Effects of the Vietnam War on American Policy

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  • 0:04 Vietnam War Domestic Effects
  • 1:45 Vietnam's Effect on…
  • 3:13 Post-Cold War Effects
  • 5:14 Lesson Summary
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Lesson Transcript
Instructor: Jason McCollom

Jason has a PhD.

The seemingly ceaseless Vietnam War and eventual communist victory in 1975 had a profound effect on American domestic and foreign policy for decades. In this lesson, we'll learn about the war's lasting impact from the 1970s through the early 21st century.

Vietnam War: Domestic Effects

As the Vietnam War continued to drag on and American casualties continued to rise throughout the late 1960s and early 1970s, Americans began taking a more pessimistic view on war and the government. The draft, or conscription of civilians into the military, had become increasingly unpopular along with the war for numerous reasons. Wealthier Americans often avoided the draft by paying for time in college, which meant the burden frequently fell on lower-income groups and minority communities to fight.

In order to avoid being drafted, a timely and self-imposed injury might lead the doctor to characterize one as unfit for duty, or one could head north to Canada; British Columbia on the west coast was a popular spot for so-called ''draft dodgers''. After the withdrawal of American forces in 1973, U.S. soldiers could only enlist voluntarily rather than being conscripted. To reinstate the military draft would be highly controversial and difficult in 21st-century America, with the likelihood of a draft returning becoming decreasingly likely as time goes on.

Another domestic effect of Vietnam was the evaporation of Americans' trust in government and politicians. The release of the Pentagon Papers in 1970 demonstrated that U.S. presidents from the 1950s onward had misled the public and over-exaggerated U.S. interests in Vietnam. Further eroding the public's trust in politicians was the Watergate scandal. This scandal, which led to President Richard Nixon's resignation in 1974, also revealed the illegal acts of Nixon and other high-level federal officials.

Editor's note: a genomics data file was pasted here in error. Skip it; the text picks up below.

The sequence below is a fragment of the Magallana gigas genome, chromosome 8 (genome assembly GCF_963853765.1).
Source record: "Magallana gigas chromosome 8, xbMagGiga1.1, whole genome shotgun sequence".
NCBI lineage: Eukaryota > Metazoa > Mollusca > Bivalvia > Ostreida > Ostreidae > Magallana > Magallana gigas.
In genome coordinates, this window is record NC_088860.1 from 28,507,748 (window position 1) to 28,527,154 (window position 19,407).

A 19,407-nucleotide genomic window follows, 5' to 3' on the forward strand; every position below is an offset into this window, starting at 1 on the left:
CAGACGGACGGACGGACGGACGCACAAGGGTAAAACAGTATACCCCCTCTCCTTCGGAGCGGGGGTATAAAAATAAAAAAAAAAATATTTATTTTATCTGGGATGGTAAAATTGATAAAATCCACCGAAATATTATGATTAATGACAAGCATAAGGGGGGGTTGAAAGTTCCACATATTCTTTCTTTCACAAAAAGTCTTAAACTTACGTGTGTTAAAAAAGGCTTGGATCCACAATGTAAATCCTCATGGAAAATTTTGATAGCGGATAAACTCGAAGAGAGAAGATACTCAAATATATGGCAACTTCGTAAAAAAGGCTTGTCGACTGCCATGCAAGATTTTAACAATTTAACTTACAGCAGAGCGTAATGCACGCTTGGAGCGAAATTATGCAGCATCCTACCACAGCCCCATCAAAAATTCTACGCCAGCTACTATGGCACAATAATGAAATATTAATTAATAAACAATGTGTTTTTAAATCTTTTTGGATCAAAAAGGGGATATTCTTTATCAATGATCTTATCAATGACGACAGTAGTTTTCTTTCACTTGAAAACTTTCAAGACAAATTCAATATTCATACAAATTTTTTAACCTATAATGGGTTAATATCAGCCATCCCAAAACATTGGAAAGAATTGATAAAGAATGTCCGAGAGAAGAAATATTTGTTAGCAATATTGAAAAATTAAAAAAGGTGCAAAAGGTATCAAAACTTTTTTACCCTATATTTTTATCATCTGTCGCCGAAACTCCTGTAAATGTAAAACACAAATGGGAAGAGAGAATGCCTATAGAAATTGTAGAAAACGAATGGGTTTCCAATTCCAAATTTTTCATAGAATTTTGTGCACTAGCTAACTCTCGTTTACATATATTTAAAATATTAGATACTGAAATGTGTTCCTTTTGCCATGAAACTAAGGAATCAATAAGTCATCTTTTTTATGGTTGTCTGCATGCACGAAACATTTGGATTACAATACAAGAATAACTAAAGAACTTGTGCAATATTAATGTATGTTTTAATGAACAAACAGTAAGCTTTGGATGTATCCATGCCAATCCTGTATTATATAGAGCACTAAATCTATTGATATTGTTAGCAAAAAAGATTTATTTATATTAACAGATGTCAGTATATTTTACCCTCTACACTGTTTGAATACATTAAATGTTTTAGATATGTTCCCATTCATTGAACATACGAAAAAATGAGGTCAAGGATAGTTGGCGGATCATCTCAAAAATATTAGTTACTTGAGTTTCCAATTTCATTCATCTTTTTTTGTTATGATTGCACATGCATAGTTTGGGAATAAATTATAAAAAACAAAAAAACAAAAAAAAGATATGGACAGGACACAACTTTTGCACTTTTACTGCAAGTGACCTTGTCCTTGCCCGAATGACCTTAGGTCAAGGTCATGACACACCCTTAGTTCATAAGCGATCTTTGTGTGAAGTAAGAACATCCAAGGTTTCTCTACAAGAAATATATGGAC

Vietnam's Effect on the Post-Cold War

Not even the raw wounds of Vietnam shook Americans' faith in the belief that Communism must be confronted and contained. The U.S. was momentarily humbled by the communists in Southeast Asia (President Lyndon Johnson had described North Vietnam as a ''piss-ant country''). Nonetheless, the Cold War with the Soviet Union carried on in various capacities.

The decades-long confrontation with the Soviets would never take the form of a long, drawn out war with hundreds of thousands of U.S. ground troops. The reasons for the U.S. avoiding open conflict became known as ''Vietnam Syndrome'', which helps explain Americans' fear of a military quagmire, or war with no foreseeable end. One response to Vietnam Syndrome in American foreign policy was the Reagan Doctrine.

In the 1980s, President Ronald Reagan's administration provided military aid to various anti-communist forces around the world: aid was sent to Afghanistan, Cambodia, Mozambique, El Salvador, Nicaragua, Guatemala, and Angola. This indirect support was preferable to a direct U.S. intervention that would have resulted in American casualties.

When Reagan did have American boots on the ground, it was in places where a quick, decisive victory was almost certain. In the small Caribbean nation of Grenada, for instance, the threat of a communist takeover prompted Reagan to send an elite squadron of troops to quickly restore order in 1983.

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